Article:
Running less to run better

An accidental performance boost through laziness

Gregory Sherrow
Oct 4, 2018 · 4 min read
Is taking a day off from running really better?

My goal has always been to run every day no matter the weather or what I have going on in my personal life.

This has never been easy. I am a busy parent and supportive husband to a professional partner (I mean, she has a professional career, she’s not professionally my partner even though she says being married to me requires professional-level patience). And to ramp up the difficulty level, I live in a wet, northern, toe-numbing climate. Running every day takes real dedication, which is probably why I have always tried so hard to keep my streak of running days going.

Of course, I have always performed the requisite taper day ritual before big races and followed recovery day advice for afterwards, but for the rest of the time I try never to come up with a reason to skip a run. Then one day I noticed a counterintuitive trend. I was consistently having my best runs on the day after I took a day off.

I was brought up in a running culture that believed in a set pattern of hard training days and slack days. You planned them out so that slack days gave you enough recovery to safely push on the next hard day but you never took a day off to sit on your butt. Taking days off was for joggers, not serious runners.

So I started to pay more attention to how I felt on the running days that followed a day off. I had all the metrics, of course, going back years thanks to training spreadsheets and automatic GPS watch downloads but the metrics don’t tell the whole story. For one thing, I run trails the majority of the time. Trail conditions and routes vary so much that it’s very hard to have a real down-to-the-minute comparison of one run to another even on the same trail. Weather also plays a large part. Running on an snow-covered, icy trail is vastly different from a slush and mud one even if both runs happened in the same week.

Instead, I had to factor in how I felt about my run. Did I power up the hills without much effort or was I slowing to a fast walk? Did I throw myself into flat straightaways to get my overall time down or did I continue at the same pace as when I was tree dodging?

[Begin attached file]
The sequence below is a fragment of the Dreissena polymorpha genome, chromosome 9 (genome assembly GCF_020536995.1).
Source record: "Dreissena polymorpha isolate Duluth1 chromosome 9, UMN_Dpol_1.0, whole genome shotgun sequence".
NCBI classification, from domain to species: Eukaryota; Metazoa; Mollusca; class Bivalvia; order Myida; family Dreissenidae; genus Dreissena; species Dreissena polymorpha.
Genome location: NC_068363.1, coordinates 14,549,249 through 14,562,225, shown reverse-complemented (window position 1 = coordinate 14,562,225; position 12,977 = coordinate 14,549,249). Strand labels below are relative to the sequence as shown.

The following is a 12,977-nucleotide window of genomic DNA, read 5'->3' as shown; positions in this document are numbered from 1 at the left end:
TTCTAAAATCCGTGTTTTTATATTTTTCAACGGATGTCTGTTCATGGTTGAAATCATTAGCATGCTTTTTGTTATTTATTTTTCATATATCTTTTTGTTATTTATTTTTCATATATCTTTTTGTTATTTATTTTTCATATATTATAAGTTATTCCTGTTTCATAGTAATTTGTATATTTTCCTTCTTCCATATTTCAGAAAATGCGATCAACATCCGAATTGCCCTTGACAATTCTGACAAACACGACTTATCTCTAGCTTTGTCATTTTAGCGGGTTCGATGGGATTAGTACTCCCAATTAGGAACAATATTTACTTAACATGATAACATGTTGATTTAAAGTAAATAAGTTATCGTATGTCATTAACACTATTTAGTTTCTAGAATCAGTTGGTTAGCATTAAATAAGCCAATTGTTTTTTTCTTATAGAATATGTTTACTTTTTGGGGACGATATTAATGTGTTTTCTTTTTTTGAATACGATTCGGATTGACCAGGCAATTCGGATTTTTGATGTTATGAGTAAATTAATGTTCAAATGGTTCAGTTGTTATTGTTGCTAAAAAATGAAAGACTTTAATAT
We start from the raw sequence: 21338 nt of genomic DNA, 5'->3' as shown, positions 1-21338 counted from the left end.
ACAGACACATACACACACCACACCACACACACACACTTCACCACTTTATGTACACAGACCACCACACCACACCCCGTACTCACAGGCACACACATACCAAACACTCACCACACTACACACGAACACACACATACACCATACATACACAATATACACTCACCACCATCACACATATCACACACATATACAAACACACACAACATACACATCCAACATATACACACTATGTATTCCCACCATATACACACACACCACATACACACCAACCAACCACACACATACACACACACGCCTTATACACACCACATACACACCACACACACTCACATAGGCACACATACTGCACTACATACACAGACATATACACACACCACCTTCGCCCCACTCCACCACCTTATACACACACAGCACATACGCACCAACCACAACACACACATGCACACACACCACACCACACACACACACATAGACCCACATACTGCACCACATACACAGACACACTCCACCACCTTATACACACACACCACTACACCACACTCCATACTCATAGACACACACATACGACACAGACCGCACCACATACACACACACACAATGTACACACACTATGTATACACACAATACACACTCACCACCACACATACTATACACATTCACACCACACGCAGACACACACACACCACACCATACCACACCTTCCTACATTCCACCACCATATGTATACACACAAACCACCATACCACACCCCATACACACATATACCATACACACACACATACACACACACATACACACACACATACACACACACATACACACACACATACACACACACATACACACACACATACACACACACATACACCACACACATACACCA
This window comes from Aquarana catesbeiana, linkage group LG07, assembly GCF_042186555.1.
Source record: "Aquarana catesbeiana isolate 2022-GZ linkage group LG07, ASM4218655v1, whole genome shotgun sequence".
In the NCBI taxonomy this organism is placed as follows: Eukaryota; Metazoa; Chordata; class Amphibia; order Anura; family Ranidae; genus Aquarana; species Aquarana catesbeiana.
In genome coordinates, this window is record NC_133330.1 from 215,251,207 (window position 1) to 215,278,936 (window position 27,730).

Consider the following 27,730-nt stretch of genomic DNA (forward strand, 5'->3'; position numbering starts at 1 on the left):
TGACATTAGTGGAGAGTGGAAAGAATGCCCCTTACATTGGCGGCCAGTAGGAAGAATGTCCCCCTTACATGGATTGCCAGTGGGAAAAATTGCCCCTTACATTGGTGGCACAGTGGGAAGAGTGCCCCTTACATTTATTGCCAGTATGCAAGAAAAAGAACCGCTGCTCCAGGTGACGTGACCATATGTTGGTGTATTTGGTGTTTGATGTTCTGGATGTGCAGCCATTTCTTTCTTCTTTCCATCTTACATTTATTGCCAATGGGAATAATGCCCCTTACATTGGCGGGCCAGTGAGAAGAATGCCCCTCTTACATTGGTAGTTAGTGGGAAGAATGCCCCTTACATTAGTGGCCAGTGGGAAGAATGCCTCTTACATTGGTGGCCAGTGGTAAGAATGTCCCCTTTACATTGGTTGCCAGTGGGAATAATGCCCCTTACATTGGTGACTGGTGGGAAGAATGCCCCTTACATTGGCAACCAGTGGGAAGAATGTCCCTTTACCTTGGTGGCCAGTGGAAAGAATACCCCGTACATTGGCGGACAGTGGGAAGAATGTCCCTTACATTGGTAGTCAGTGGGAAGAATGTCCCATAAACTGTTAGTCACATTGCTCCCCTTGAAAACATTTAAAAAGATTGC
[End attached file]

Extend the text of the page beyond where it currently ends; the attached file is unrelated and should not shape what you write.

It only took a few post-skip-day runs before noticing that I was always “fast” on those days (even if I wasn’t at my fastest) and I always felt really good about my runs. So I tried adding in another day off, spaced days away from the other day off so that the days off were almost always 4 days apart, some days being as close as 3.

Interestingly, the consistent feeling of better performance and the better than usual metrics stayed for the most part, but I would have the odd day of feeling just average. That lack of science led me to some time spent searching on the internet.

There don’t seem to be many studies on exactly this scenario. If there are any that match what I was doing, I couldn’t locate them through Google and I didn’t go so far as to engage a librarian on the task (always a good way to track down hard to find studies). However, I did find two:

They are geared toward muscle recovery and related strength mechanics but they do address rest and recovery days. Surprise! (not really) Without planned recovery days, your muscles reach a point where they are more prone to injury. Strategically situated rest days seem to show a decrease in injury rates and maybe an increase in performance.

“Maybe” doesn’t sound very definitive but all the studies I looked at had a page full of caveats. Everyone is different, even professional athletes. It’s hard to define when safe training ends and when over-training begins. Pro athletes listen to their coaches. You and I need to listen to our bodies and find the balance between the pleasures of running and the benefits of sometimes being lazy.

Happy trails!

BTW, if you enjoyed the webcomic at the top of this article there are more at

Stercus Creek

The view from Stercus Creek provides a rich mix of topics…

Stercus Creek

The view from Stercus Creek provides a rich mix of topics on writing, management, remote work, running and social issues. Don’t forget to follow.

Gregory Sherrow

Written by

IT Director of the Anna, Age Eight Institute at NMSU, writer, nut-job trail runner and part-time Stoic. | Twitter: @gregorysherrow

Stercus Creek

The view from Stercus Creek provides a rich mix of topics on writing, management, remote work, running and social issues. Don’t forget to follow.